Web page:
In This Article
- Sagar U. Nigwekar, MD, MMSc, and colleagues have evaluated the kidney stone burden of patients with enteric hyperaxoluria
- Out of the 33 subjects they observed, approximately 80% (around 27) had kidney stones
- Nephrologists must be aware of enteric hyperoxaluria as a complication in patients who might have experienced gastrointestinal disorders or related procedures
A team led by Sagar U. Nigwekar, MD, MMSc, an assistant in Medicine in the Nephrology Division at Massachusetts General Hospital, has evaluated the kidney stone burden of patients with enteric hyperoxaluria. Their findings were presented during the American Society of Nephrology's Kidney Week 2018.
Dr. Nigwekar and his team studied 33 participants from three phase II studies to test the potency of ALLN-177. The patients observed each had enteric hyperoxaluria because of conditions or procedures such as gastric bypass surgery, Crohn's disease or short bowel syndrome.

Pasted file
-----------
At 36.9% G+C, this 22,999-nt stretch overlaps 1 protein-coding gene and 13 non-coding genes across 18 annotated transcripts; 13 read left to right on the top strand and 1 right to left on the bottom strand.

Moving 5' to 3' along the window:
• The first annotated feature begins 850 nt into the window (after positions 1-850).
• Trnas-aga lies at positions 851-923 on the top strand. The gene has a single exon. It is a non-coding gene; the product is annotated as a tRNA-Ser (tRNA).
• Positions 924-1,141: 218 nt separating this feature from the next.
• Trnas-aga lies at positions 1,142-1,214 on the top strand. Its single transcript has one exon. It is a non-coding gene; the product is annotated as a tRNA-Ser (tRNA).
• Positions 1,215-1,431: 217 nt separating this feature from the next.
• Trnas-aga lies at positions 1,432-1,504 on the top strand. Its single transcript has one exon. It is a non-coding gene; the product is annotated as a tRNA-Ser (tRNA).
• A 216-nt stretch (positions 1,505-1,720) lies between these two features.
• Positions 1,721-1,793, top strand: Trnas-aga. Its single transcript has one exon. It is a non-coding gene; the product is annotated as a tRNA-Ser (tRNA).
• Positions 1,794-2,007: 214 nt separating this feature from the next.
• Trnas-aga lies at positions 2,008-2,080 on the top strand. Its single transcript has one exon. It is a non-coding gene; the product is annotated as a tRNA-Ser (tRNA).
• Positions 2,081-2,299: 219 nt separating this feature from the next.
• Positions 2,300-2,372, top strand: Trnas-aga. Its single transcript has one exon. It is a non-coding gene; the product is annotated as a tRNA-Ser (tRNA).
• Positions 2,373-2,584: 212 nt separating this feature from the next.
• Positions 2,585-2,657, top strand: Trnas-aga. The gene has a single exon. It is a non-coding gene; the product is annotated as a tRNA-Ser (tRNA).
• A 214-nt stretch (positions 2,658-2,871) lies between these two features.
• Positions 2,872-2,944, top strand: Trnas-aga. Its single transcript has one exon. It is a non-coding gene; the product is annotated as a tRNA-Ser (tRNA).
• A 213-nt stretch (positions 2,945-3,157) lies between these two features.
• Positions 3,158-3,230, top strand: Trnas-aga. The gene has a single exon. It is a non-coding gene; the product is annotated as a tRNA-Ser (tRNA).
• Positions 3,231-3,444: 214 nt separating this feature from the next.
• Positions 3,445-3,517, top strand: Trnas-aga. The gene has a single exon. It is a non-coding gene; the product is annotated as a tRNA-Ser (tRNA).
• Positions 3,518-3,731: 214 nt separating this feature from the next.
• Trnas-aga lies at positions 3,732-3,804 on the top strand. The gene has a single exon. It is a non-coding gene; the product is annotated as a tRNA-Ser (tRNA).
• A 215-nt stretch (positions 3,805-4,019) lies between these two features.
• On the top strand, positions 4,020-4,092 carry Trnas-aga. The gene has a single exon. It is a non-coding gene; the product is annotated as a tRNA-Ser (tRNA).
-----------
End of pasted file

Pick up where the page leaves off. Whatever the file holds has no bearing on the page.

Analysis of patient data revealed that as high as 80% of patients with enteric hyperoxaluria also had kidney stones. Many had stones in both kidneys, some had multiple stones in one kidney, and some had stones large enough to require clinical intervention.
Based on the findings above, Dr. Nigwekar emphasizes that nephrologists must be aware of enteric hyperoxaluria as a complication in patients who have undergone procedures such as gastric bypass surgery, as well as those who have experienced other gastrointestinal disorders such as short bowel syndrome. This awareness is crucial for alleviating patients' kidney stone burden.
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